Well, I thought that was rather good. The book is excellent too – but not something I’ve managed to devour at a single sitting I have dipped in and out, having my appetite whetted tonight, for example, by the section on capitalism. There’s a massive bibliography that I think if going to provide lots of extra reading for me, and I very much enjoy interacting with Marcus on twitter. This is a book that I am looking forward to introducing it to the children, I think it will be massively educational for them. And fun too.
Even better than just getting to read the questions I asked, you can get your hands on the book itself. I’ve three copies to giveaway, and as always, it’s an easy comment entry. Just tell me what makes the world wonderful to you.
UK only, get your entries in by Sat 12th October, and I’ll be passing winner’s details to the publisher for fulfilment, so if you don’t want your details passed on, don’t enter. As always, you can get extra entries by tweeting, sharing or by liking my facebook page or subscribing to my email (over there at the right) but you *must* leave an extra comment per method of entry for it to count, I use a plugin (And the winner is) that runs off comments.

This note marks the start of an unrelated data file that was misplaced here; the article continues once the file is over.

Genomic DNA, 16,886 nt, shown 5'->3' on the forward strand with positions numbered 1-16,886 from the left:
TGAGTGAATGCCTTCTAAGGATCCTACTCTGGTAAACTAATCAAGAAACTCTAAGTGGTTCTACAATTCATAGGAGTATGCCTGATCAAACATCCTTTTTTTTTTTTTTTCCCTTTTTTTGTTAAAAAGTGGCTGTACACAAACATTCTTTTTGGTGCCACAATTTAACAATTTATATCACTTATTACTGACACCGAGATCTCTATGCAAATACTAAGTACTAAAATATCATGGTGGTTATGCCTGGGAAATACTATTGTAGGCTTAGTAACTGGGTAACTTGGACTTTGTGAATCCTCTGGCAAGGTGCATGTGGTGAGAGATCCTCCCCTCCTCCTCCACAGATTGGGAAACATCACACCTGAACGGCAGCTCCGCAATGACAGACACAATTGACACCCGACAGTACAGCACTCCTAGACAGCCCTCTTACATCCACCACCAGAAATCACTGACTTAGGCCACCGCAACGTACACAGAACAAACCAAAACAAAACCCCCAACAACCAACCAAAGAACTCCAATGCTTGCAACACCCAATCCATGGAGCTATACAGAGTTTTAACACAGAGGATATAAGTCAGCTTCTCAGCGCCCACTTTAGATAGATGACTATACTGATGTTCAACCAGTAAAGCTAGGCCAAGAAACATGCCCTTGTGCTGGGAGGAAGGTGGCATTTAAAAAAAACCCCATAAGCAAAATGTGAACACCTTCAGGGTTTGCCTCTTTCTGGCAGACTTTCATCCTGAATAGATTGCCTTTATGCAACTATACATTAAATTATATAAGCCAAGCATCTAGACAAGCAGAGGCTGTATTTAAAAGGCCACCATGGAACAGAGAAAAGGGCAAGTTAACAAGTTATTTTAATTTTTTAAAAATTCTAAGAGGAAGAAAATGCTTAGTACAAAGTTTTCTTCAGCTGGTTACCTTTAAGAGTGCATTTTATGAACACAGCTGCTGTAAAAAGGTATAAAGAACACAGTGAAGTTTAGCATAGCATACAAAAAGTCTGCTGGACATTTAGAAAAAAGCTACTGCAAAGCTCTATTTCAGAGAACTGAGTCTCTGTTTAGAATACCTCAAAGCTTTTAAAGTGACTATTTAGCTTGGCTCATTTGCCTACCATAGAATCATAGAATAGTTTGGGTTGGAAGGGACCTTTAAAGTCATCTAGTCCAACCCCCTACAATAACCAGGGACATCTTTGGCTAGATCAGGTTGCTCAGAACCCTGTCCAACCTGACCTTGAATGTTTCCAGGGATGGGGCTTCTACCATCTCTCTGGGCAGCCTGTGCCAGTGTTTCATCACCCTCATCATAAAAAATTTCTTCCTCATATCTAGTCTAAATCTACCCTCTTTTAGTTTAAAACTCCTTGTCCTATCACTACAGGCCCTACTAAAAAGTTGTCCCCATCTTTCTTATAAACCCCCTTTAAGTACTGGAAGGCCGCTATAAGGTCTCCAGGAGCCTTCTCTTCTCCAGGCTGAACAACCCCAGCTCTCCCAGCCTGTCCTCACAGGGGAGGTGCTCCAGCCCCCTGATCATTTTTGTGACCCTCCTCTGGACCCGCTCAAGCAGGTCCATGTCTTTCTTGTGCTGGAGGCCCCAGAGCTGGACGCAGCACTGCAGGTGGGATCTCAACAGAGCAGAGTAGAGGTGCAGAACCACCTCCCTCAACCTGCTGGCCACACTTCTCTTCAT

There are lots of other stops on the blog tour, and you can find them all here.
3rd October Eliza Do Lots
4th October Buried Under Books
5th October Recovering Agnostic
6th October Live Otherwise
7th October Atifa’s Book Shelf
8th October Curiosity Killed the Bookworm
9th October Keeper of the Snails
10th October Sue Guiney’s Writing Life
11th October The Book of Lost Nights
12th October Annabel’s House of Books
13th October Keris Stainton
14th October Teen Librarian
15th October Penguin Galaxy
16th October Open Democracy